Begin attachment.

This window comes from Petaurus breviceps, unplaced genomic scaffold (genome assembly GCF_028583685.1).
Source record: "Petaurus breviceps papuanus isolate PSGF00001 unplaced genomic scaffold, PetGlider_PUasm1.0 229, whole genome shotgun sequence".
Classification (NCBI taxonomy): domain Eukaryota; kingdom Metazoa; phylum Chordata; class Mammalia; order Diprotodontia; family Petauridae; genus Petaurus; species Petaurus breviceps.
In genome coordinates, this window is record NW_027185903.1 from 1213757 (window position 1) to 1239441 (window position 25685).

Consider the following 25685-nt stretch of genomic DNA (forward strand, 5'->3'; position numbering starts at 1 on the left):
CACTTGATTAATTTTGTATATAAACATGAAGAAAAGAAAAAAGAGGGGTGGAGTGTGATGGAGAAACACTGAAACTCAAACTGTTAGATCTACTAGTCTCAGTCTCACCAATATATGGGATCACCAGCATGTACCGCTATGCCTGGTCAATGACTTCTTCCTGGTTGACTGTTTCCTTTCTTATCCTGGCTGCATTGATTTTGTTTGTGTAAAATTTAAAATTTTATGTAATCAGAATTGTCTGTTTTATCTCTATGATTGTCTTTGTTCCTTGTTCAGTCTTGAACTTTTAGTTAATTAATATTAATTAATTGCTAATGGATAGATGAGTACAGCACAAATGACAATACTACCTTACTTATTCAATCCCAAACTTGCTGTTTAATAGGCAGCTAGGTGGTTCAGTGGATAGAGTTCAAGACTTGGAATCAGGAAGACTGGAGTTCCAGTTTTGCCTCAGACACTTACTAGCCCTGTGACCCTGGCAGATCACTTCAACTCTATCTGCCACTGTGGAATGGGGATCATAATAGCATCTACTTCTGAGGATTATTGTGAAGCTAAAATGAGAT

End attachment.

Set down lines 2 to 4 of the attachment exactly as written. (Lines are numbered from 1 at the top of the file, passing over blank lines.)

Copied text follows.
Source record: "Petaurus breviceps papuanus isolate PSGF00001 unplaced genomic scaffold, PetGlider_PUasm1.0 229, whole genome shotgun sequence".
Classification (NCBI taxonomy): domain Eukaryota; kingdom Metazoa; phylum Chordata; class Mammalia; order Diprotodontia; family Petauridae; genus Petaurus; species Petaurus breviceps.
In genome coordinates, this window is record NW_027185903.1 from 1213757 (window position 1) to 1239441 (window position 25685).